This equation tells us that lift (L) is proportional to the square of the speed or velocity (V) of the vehicle through the air. Let's think about a simple example and say that the speed of a glider flying straight and level through still air is 10 ft/s. Now let us say that the glider experiences a tailwind, which is a wind blowing in the direction of travel from behind the glider. We will assume this tailwind has a speed of 2 ft/s. This tailwind reduces the speed of the glider relative to the air from 10 to 8 ft/s. As a result, the lift produced by the glider's wing will decrease.
Conversely, if the glider were to fly into a headwind of 2 ft/s, its speed relative to the air would be increased to 12 ft/s. This increase in the wind speed over the wing will increase lift, assuming all other variables like angle of attack remain constant.
It is because of this effect of wind on lift that an aircraft carrier will turn into the wind and go to top speed when planes are being launched or landed. This motion increases the headwind over the deck increasing the lift on a plane's wings and helping it to takeoff or land in less distance.
Porpoising is a common name for a condition when an aircraft cannot maintain a steady or level flight path. This behavior is also related to lift and its dependence on speed as well as angle of attack. Lift tends to increase with angle of attack until a point called the stall angle is reached. At this angle, the airflow separates from the surface of the wing and the lift rapidly decreases. As the speed of the glider relative to the air decreases in a tailwind, the glider will try to increase its angle of attack to compensate for the loss in lift. This increasing angle of attack increases the lift coefficient (CL) that in turn increases lift as described by the equation introduced earlier. In other words, as velocity goes down, angle of attack needs to go up to keep the lift the same.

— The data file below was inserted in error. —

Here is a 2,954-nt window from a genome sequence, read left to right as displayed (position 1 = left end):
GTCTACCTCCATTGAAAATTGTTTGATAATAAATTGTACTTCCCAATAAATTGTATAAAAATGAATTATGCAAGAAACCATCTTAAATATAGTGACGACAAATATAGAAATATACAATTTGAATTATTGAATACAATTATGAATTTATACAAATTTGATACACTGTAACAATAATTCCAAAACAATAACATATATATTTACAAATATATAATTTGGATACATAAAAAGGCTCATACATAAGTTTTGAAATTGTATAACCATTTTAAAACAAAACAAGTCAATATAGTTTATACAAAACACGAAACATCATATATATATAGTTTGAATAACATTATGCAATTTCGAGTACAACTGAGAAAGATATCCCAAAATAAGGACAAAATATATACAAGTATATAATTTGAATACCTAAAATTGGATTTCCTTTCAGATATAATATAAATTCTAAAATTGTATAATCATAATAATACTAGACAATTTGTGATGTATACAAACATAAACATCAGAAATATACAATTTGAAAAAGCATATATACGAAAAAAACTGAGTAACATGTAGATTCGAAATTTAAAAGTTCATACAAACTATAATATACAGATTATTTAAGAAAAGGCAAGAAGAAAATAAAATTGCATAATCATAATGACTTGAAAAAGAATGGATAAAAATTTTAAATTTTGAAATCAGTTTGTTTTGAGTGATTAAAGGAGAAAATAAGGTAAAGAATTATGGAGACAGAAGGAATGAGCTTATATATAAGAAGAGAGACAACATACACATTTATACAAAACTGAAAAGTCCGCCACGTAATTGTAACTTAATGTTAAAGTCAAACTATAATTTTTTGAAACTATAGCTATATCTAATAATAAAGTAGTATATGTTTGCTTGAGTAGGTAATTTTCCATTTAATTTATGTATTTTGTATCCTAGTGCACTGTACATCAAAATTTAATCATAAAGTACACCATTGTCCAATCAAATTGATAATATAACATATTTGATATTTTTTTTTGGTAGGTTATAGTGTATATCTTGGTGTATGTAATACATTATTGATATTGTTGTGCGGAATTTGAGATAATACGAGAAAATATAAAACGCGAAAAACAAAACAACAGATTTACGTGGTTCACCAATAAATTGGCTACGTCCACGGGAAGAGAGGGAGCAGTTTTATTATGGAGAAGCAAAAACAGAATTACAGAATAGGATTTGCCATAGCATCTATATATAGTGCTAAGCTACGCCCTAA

However, the angle of attack eventually reaches the stall angle where lift no longer increases but starts to drop off. When this occurs, the glider nose dives because it no longer has enough lift to remain level. However, a dive increases the glider's speed, so lift again increases and the glider can start to climb. This tradeoff between speed and altitude is a classic aerodynamic phenomenon that has a special name called a phugoid.
A phugoid is often created purposefully when a pilot rapidly pitches a plane's nose up or down and then takes his
hands off the controls. The plane will naturally continue this oscillation with altitude increasing but speed
decreasing and altitude decreasing but speed increasing. If the plane is designed properly, the magnitude of this
oscillation should damp out over time and the plane will eventually return to flying straight and level. A plane
exhibiting this behavior is considered longitudinally stable.
- answer by Jeff Scott, 19 June 2005
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